Setup WPA2 with User Certificates

cassielevett
New Contributor

Hello!

I'm still a beginner at bash and have been struggling to find the commands I need to write a script.

The script needs to add a SSID to Preferred Network lists using WPA2 Enterprise with Mode: EAP-TLS and Identity: User Name. d6a49e698bc44a7ab391cfb91b2266e6

I can get the SSID on the list with WPA2 Enterprise using

networksetup -addpreferredwirelessnetworkatindex <device name> <network> <index> <security type>

What do I need to get Mode: EAP-TLS and select a certificate previously loaded in the Keychain with a standard format of "User Name" ?

1 ACCEPTED SOLUTION

mm2270
Legendary Contributor II

Hi @cassielevett You need to use the security set-identity-preference function for this. Its not the easiest thing to do. I only know because we also use a separate Identity (cert + private key) deployed down from a CMS server and needed to find a way to associate the SSID to that identity, that way when Wi-Fi was turned on and the SSID was selected by the end user they didn't need to go through the steps to get the cert and SSID associated. It would just connect (mostly). We also aren't using a Config Profile for this, so it made things a little more complicated.

Here's a snippet of the code we use.

security set-identity-preference -n -s "com.apple.network.eap.user.identity.wlan.ssid.<ssid_name>"
security set-identity-preference -c "$loggedInUser" -s "com.apple.network.eap.user.identity.wlan.ssid.<ssid_name>" /Users/$loggedInUser/Library/Keychains/login.keychain

The above is only a small portion of the script. You need to replace the <ssid_name> with the name of your SSID, and $loggedInUser is also captured separately in the script and is of course, the current logged in username.

Hopefully that helps get you on the right track.

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7 REPLIES 7

gabriel_martine
New Contributor III

We are using a config profile with a network payload. It specifies the SSID, EAP/TLS, and to use the AD certificate. In the username field I am using $Username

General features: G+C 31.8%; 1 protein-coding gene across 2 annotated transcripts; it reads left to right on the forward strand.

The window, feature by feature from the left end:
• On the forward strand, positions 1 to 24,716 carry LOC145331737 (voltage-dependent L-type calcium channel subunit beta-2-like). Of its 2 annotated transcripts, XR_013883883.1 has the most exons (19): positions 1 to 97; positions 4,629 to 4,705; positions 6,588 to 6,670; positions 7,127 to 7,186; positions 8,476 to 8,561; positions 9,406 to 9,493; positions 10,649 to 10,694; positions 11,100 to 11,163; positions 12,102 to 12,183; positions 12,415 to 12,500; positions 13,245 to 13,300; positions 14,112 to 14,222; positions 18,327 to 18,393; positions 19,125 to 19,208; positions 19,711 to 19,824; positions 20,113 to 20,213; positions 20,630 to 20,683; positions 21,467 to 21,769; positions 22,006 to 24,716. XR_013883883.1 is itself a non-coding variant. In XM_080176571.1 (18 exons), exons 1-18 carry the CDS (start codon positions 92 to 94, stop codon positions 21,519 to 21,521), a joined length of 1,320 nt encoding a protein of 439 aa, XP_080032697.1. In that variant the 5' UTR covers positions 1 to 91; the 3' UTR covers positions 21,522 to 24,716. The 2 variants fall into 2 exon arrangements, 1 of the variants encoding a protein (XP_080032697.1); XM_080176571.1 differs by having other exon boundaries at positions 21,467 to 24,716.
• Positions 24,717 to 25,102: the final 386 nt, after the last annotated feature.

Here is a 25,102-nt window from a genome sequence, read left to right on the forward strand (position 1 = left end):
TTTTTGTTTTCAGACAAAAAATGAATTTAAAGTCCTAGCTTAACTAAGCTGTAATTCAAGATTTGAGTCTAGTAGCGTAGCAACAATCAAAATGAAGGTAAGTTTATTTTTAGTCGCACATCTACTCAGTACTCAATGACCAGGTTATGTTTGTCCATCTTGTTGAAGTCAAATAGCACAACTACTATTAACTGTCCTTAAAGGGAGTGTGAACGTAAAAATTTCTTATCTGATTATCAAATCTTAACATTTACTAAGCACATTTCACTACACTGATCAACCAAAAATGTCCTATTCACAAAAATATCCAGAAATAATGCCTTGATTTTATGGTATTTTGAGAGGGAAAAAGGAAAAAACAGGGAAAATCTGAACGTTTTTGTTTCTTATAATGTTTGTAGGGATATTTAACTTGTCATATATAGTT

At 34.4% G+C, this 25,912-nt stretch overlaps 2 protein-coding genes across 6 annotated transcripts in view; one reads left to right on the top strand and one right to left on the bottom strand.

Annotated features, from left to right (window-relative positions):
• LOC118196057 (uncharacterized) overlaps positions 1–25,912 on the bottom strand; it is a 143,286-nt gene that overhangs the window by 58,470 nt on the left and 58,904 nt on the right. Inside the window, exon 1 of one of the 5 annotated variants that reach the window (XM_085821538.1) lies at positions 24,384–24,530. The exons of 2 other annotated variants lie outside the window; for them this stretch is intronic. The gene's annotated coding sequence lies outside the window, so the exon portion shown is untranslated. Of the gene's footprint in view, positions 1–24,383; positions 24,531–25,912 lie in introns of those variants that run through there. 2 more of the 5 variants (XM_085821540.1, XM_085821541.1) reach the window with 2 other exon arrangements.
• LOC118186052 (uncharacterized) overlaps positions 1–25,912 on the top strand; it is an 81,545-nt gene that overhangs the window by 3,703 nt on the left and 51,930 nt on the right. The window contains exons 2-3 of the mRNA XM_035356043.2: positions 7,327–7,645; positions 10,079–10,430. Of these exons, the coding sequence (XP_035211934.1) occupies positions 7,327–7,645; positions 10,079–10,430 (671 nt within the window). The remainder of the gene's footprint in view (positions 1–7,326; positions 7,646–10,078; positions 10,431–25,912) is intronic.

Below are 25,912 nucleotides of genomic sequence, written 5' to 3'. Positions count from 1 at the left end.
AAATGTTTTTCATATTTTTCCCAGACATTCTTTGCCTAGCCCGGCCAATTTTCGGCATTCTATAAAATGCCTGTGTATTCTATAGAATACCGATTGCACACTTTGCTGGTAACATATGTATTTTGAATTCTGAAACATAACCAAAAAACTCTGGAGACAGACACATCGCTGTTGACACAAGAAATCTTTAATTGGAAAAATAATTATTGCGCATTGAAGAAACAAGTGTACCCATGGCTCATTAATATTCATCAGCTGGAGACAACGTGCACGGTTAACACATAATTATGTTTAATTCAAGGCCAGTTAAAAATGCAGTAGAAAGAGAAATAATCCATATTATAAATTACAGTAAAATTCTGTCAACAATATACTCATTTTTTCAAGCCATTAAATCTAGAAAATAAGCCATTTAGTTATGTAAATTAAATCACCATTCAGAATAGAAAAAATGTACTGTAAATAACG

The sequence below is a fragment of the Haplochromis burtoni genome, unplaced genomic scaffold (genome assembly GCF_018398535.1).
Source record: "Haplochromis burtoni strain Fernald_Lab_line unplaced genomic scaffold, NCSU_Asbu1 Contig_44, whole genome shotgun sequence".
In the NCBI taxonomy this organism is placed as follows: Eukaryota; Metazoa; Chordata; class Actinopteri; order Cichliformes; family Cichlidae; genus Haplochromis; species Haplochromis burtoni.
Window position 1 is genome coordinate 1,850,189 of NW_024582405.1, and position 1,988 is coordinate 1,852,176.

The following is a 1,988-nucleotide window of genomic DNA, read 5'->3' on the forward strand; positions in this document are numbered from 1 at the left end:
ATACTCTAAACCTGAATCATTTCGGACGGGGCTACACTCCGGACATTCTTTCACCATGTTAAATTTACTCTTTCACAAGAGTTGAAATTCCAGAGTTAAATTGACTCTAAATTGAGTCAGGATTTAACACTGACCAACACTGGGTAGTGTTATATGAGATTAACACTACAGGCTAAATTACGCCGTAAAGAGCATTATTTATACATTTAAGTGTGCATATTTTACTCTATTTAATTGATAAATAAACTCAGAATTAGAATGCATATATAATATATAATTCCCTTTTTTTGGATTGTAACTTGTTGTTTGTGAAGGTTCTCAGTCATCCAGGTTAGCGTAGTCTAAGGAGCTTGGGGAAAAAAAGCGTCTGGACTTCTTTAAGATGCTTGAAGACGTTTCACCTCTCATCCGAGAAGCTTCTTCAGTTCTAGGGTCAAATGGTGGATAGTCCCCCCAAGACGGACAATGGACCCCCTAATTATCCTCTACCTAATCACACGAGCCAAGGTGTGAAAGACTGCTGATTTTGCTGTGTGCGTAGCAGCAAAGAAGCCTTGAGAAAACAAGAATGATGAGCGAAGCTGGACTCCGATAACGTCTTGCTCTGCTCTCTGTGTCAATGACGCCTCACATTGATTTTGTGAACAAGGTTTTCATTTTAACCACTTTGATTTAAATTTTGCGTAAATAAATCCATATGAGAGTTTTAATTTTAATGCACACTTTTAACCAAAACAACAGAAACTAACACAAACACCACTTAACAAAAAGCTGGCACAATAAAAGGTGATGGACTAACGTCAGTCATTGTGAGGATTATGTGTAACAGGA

cassielevett
New Contributor

Appreciate the reply. Are using machine certs instead of user certs?

You can only pick the AD option on the Network area if you have the AD Certificate option on. The AD Certificate for user certs have to have user name and password but this option isn't viable for us as we have hundreds of users. We prompt the person for credentials. When you prompt user for credentials it can't be pushed but has to be downloaded. Built in JAMF options do not appear to be an option for User Certs.

mm2270
Legendary Contributor II

Hi @cassielevett You need to use the security set-identity-preference function for this. Its not the easiest thing to do. I only know because we also use a separate Identity (cert + private key) deployed down from a CMS server and needed to find a way to associate the SSID to that identity, that way when Wi-Fi was turned on and the SSID was selected by the end user they didn't need to go through the steps to get the cert and SSID associated. It would just connect (mostly). We also aren't using a Config Profile for this, so it made things a little more complicated.

Here's a snippet of the code we use.

security set-identity-preference -n -s "com.apple.network.eap.user.identity.wlan.ssid.<ssid_name>"
security set-identity-preference -c "$loggedInUser" -s "com.apple.network.eap.user.identity.wlan.ssid.<ssid_name>" /Users/$loggedInUser/Library/Keychains/login.keychain

The above is only a small portion of the script. You need to replace the <ssid_name> with the name of your SSID, and $loggedInUser is also captured separately in the script and is of course, the current logged in username.

Hopefully that helps get you on the right track.

cassielevett
New Contributor

That worked perfect for what I was trying to do! I'm super excited to go flesh out the script now. Thanks mm2270!

Nix4Life
Valued Contributor

@cassielevett could you post a sanitized version of your script once completed

Thanks

Larry

yurypanasyuk
New Contributor III

@cassielevett

I am looking into doing something very similar to what you did. Could you share what you got working?

Gonzalez
New Contributor III

@mm2270 Have you had to update your script to allow the security preference to be written to the login keychain in 10.13.x or greater. Regardless of using sudo -iu; or launchctl asuser; there has been little success in writing to the login keychain. Writing to the system keychain is not a problem and works but it bugs me since that preference should be in the login keychain.